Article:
Why I Feel Great Right Now: A Tiny Bit of Writing Advice

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I feel great right now. Big deal, right? That's my business, so why should it concern you? If you're a writer or involved in any other creative pursuit, maybe you'll find this helpful.

Today I went to a day-long meeting with a team of excellent educators who are working to make our high school a trauma informed school. It would take a while to explain what that means, and it's largely beside the point, but one of the activities involved identifying our own stress level and coming up with strategies to cope when we are getting near breaking. It will come as no surprise to anyone that one of my strategies is to write. It calms me, it helps me focus, and, as I was reminded tonight, it gives me a charge of positive energy.

I left the meeting and slipped back into stress mode. I have far too much on my plate, something I'm sure many of you can identify with. I wear too many hats. Besides being a teacher, a job that is always more than full time when done properly, I also am the co-publisher of a small publishing company. We may have bit off more than we can chew, committing to publish nine novels in a single year. We accepted author Kamila Shamsie's challenge to make 2018 "The Year of Publishing Women," and we got so many great submissions by incredibly talented authors that I may have said yes to too many. We'll see if we can pull it off. In the same way I feel a constant pressure to be a better teacher for my students, I also feel an obligation to do right by these authors. Beyond the creation of the books themselves, there's the marketing, and that is a task so daunting it can become paralyzing. I wear other hats, too. I'm very involved in my union, serving on the state board and working as an activist to promote public education in every way I can. The work is really important to me, and I can't say no when I think there's something I can do to help. Oh, yeah, I'm also a dad and a husband who isn't around for my son and wife nearly as much as I'd like.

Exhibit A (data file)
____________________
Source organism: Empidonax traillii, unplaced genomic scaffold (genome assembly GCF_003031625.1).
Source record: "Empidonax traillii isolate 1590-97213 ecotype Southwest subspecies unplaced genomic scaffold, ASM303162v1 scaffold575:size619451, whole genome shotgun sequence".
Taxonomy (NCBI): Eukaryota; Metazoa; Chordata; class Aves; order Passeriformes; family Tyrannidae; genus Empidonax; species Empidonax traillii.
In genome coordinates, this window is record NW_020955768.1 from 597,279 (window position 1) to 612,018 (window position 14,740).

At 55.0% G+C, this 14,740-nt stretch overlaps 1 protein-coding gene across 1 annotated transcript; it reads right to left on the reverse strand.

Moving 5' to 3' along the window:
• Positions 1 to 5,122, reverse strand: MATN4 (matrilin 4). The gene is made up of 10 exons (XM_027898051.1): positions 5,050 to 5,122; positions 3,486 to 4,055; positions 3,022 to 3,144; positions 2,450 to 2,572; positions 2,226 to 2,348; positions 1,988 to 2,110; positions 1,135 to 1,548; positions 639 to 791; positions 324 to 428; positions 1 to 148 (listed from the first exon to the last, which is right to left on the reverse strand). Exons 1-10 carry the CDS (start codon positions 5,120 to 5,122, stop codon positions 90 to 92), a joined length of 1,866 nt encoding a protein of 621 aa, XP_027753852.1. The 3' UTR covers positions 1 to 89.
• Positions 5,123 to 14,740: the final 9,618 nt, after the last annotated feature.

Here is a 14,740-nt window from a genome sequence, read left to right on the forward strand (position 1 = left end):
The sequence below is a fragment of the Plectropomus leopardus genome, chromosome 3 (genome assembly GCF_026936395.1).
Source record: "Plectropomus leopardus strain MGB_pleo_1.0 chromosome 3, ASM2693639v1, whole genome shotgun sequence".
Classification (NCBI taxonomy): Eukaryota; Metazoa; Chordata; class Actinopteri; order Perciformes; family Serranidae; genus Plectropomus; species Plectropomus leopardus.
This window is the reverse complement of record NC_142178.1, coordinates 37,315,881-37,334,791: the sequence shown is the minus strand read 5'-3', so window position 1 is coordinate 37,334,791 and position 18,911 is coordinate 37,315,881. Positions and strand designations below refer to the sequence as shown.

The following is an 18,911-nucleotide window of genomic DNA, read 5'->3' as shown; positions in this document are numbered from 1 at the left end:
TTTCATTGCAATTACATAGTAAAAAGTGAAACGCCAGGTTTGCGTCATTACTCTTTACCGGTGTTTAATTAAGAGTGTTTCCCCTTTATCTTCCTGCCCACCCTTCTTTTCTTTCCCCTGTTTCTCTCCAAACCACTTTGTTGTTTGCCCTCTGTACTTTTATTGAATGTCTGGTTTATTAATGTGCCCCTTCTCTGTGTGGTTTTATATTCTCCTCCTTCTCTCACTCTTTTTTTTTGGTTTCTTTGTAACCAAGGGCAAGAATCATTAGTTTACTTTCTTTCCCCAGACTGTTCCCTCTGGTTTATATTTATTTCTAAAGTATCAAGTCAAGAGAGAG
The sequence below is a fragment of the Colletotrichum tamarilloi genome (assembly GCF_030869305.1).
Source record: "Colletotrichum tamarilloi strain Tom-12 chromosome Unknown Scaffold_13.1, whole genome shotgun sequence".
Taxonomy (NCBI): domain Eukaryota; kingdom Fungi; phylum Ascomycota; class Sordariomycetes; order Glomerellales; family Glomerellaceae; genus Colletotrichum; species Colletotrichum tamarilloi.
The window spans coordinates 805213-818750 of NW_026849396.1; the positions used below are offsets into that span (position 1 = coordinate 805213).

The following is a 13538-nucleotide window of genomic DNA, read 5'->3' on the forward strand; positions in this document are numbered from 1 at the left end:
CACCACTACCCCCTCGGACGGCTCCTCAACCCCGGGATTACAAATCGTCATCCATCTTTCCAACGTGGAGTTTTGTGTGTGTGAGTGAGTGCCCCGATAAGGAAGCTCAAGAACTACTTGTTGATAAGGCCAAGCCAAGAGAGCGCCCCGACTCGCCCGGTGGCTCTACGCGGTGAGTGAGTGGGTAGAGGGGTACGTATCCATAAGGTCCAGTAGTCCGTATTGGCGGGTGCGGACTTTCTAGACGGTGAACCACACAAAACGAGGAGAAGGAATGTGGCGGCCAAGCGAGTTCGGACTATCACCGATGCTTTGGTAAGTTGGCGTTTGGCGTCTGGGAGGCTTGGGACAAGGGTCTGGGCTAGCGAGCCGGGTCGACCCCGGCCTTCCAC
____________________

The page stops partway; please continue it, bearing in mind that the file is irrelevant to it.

So I'm carrying around all this stress, and I'm thinking about the coping strategies I articulated earlier in the day but which I do not employ enough, and then, out of the blue, I thought of a line for the next novel I'm writing. Just a phrase, not even a whole sentence. I used to carry around writing implements everywhere for just such an occasion, but now I can just reach into my pocket and connect to the whole world, so I grabbed my notebook-in-the-cloud and started jotting down some notes. Bam! Next thing you know, I've got 1000 words cranked out and edited twice. More importantly, they are mischievous words that make me even more excited to finish the book and put it in people's hands. You know that feeling you get in between playing some practical joke on a friend and the moment when they discover it? That eager and impish anticipation? That's how I feel about this book now. The premise itself may be too big for my powers as a writer. I may fail. I'm learning to not only accept that but aim for it. I want to write something so difficult that I might not be able to pull it off. But this, at least, will be fun as hell to write.

And that brings me to my advice to other writers and creators out there: Fight for the time. Yes, all those other items on the to-do list are still there, looming, and if I think of them I can feel the stress pressing in on my body. But you know what? I'm a writer, dammit. This is one of my hats, just as much a product of my values as my work for my students and my fellow authors and the public school system. And I don't need to feel guilty about the fact that it's also a lot of fun. I can imagine the looks on people's faces as they read my next book. I can justify the time by reminding myself I'm working for my readers, and they deserve something from me, too. But I can ease my stress by reminding myself that I don't need to do this out of obligation to anyone.

I'm a writer. It feels great to acknowledge that. And it feels good to admit it feels great. 

 

More Evidence that the World is Shrinking While Growing More Absurd

I'm signed up to receive Google Alerts for the titles of all my books so that I can immediately share good reviews and weep at bad ones. Today Google informed me that one of my books, Corporate High School, was listed on an educational website. I thought, "That's cool. Maybe it's another classroom where they're teaching the text." I clicked on the link.